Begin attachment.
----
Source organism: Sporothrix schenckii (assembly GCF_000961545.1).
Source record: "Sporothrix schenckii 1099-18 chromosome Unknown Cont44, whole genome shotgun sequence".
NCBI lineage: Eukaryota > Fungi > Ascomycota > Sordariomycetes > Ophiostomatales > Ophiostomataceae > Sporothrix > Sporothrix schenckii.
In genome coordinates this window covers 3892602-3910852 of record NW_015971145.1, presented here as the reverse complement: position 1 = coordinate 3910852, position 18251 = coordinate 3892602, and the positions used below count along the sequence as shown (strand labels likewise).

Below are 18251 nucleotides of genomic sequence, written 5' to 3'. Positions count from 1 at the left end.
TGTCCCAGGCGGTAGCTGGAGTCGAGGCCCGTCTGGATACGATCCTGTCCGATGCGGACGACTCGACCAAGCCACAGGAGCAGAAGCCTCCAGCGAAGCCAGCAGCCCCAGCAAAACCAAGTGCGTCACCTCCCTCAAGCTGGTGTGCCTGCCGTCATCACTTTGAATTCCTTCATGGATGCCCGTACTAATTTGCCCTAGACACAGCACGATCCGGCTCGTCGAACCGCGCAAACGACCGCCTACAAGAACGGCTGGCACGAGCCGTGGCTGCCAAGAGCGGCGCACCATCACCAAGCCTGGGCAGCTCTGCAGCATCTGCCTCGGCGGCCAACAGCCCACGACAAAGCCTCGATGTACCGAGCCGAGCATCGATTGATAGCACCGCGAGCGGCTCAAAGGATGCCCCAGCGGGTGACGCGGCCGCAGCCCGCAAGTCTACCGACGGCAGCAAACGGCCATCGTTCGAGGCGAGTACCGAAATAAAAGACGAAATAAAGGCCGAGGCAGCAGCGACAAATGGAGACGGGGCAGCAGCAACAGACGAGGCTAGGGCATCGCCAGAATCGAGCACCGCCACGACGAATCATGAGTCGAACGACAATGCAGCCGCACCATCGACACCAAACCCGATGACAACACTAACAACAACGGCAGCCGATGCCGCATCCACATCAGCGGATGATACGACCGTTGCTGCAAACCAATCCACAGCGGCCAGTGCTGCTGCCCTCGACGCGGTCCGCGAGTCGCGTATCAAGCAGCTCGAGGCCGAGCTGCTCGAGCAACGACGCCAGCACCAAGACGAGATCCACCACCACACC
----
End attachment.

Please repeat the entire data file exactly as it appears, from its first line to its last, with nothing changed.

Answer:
Source organism: Sporothrix schenckii (assembly GCF_000961545.1).
Source record: "Sporothrix schenckii 1099-18 chromosome Unknown Cont44, whole genome shotgun sequence".
NCBI lineage: Eukaryota > Fungi > Ascomycota > Sordariomycetes > Ophiostomatales > Ophiostomataceae > Sporothrix > Sporothrix schenckii.
In genome coordinates this window covers 3892602-3910852 of record NW_015971145.1, presented here as the reverse complement: position 1 = coordinate 3910852, position 18251 = coordinate 3892602, and the positions used below count along the sequence as shown (strand labels likewise).

Below are 18251 nucleotides of genomic sequence, written 5' to 3'. Positions count from 1 at the left end.
TGTCCCAGGCGGTAGCTGGAGTCGAGGCCCGTCTGGATACGATCCTGTCCGATGCGGACGACTCGACCAAGCCACAGGAGCAGAAGCCTCCAGCGAAGCCAGCAGCCCCAGCAAAACCAAGTGCGTCACCTCCCTCAAGCTGGTGTGCCTGCCGTCATCACTTTGAATTCCTTCATGGATGCCCGTACTAATTTGCCCTAGACACAGCACGATCCGGCTCGTCGAACCGCGCAAACGACCGCCTACAAGAACGGCTGGCACGAGCCGTGGCTGCCAAGAGCGGCGCACCATCACCAAGCCTGGGCAGCTCTGCAGCATCTGCCTCGGCGGCCAACAGCCCACGACAAAGCCTCGATGTACCGAGCCGAGCATCGATTGATAGCACCGCGAGCGGCTCAAAGGATGCCCCAGCGGGTGACGCGGCCGCAGCCCGCAAGTCTACCGACGGCAGCAAACGGCCATCGTTCGAGGCGAGTACCGAAATAAAAGACGAAATAAAGGCCGAGGCAGCAGCGACAAATGGAGACGGGGCAGCAGCAACAGACGAGGCTAGGGCATCGCCAGAATCGAGCACCGCCACGACGAATCATGAGTCGAACGACAATGCAGCCGCACCATCGACACCAAACCCGATGACAACACTAACAACAACGGCAGCCGATGCCGCATCCACATCAGCGGATGATACGACCGTTGCTGCAAACCAATCCACAGCGGCCAGTGCTGCTGCCCTCGACGCGGTCCGCGAGTCGCGTATCAAGCAGCTCGAGGCCGAGCTGCTCGAGCAACGACGCCAGCACCAAGACGAGATCCACCACCACACC